HCA Incident Resolution Process
Updated On: Dec 13, 2021

Who created the Incident Resolution Process?

The Health Care Authority (HCA) created the Incident Resolution Process —first implemented in April 2014— in order to manage complaints from providers regarding interpreters' adherence to WAC 388-03-050. A provision for this process is included in the contract HCA signed with Universal Language Services (ULS) in June 2018.

Why aren’t incidents covered under our union contract?

In 2010, interpreters organized and succeeded in passing a bill granting them the right to unionize as independent contractors. RCW 41.56.510(c) limits our scope for collective bargaining.

What is the response of Interpreters United to the Incident Resolution Process?

Interpreters United and AFSCME Council 28 (WFSE) have always objected to the State’s vendor (previously CTS LanguageLink and currently Universal Language Services) being the judge, jury, and executioner of freelance interpreters. It is our position that the State’s vendor should limit itself to documenting complaints against interpreters and that all disciplinary sanctions should be in the hands of the interpreters’ certifying body (e.g. DSHS/LTC). Under much protest, however, we agreed to provide recommendations on this Incident Resolution Process in order to ensure that interpreters’ voices are heard, and to prevent harsher policies that could have occurred.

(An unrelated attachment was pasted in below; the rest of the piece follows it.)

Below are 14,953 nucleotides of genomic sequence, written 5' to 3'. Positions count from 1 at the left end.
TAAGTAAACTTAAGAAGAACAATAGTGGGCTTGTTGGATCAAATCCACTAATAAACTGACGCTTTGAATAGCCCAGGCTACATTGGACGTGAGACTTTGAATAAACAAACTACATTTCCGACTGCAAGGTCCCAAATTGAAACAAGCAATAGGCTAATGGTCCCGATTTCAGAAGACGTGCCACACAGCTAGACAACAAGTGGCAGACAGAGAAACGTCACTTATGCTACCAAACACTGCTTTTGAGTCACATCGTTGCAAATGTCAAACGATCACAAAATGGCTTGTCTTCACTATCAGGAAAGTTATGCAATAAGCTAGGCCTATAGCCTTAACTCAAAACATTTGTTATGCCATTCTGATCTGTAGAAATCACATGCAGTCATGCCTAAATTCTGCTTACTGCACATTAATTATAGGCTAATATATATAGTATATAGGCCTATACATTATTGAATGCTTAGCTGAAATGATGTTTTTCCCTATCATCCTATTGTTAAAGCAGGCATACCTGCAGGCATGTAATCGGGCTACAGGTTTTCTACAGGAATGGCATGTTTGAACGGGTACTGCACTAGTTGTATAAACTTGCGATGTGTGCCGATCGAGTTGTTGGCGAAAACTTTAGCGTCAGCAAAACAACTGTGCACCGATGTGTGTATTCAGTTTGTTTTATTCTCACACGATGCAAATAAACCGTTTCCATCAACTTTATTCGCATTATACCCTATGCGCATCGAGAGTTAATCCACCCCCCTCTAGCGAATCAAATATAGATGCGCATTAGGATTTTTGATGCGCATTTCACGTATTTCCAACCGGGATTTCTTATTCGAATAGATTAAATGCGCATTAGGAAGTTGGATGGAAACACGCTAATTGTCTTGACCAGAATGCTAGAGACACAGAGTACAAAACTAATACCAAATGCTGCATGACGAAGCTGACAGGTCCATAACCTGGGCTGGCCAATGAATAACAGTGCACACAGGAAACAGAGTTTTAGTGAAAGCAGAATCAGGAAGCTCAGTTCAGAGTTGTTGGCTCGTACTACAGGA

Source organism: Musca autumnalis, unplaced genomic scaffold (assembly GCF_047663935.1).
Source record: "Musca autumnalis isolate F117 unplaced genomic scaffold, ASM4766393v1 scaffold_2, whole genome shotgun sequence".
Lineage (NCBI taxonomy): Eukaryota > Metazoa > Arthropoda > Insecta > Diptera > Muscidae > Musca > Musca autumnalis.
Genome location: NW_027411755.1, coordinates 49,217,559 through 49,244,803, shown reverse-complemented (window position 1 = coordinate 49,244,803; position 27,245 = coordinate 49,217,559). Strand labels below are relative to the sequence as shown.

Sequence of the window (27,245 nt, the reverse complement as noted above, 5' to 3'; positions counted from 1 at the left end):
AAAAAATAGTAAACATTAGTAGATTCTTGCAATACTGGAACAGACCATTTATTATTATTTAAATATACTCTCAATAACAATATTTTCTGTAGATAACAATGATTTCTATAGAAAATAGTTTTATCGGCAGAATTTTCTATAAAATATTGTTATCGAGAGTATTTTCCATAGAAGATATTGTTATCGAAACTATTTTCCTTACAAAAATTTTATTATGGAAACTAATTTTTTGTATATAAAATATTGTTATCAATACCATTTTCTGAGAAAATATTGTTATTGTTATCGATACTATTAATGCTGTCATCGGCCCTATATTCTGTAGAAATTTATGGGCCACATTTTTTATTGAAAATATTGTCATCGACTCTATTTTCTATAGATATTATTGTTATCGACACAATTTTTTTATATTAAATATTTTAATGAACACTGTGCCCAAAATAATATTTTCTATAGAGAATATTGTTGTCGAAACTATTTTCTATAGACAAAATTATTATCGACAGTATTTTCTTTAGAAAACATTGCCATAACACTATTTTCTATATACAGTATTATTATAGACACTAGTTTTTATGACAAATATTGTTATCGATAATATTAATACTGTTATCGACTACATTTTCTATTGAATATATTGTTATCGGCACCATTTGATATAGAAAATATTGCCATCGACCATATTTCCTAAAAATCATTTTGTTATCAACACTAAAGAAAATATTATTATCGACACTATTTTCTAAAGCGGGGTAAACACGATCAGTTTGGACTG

What advocacy has Interpreters United made towards the Incident Resolution Process?

The State is not obligated to work with the union on this policy, which is outside of our collective bargaining scope. However, due to the activism and advocacy efforts of our members, the State has implemented many of our recommendations to ensure a fairer process, including the following:

  • Allowing interpreters to return appointments up to 24 hours in advance with no penalty;
  • 30-minute grace period to return appointments without triggering an incident report;
  • Allowing permissible reasons for returning an appointment or tardiness without resulting in an incident report such as a reasonable sick policy (e.g., being allowed to return all appointments in a day up to four times a month without incurring an incident);
  • Low and medium incidents expire for computational purposes after a certain number of months; and
  • A forthcoming appeals process for those interpreters whose contract with the State’s vendor has been terminated.

What should an interpreter do if they have an incident?

Interpreters should review the “HELP! I got an incident!” document in the Members Only tab for step-by-step suggestions on what to do when receiving an incident report. You can also purchase Professional Liability insurance a.k.a. Errors & Omissions insurance (E&O) and/or seek legal advice (see AFSCME Members Only benefits).

  • Interpreters United

    Copyright © 2024. All Rights Reserved.

    Powered By UnionActive

  • Top of Page image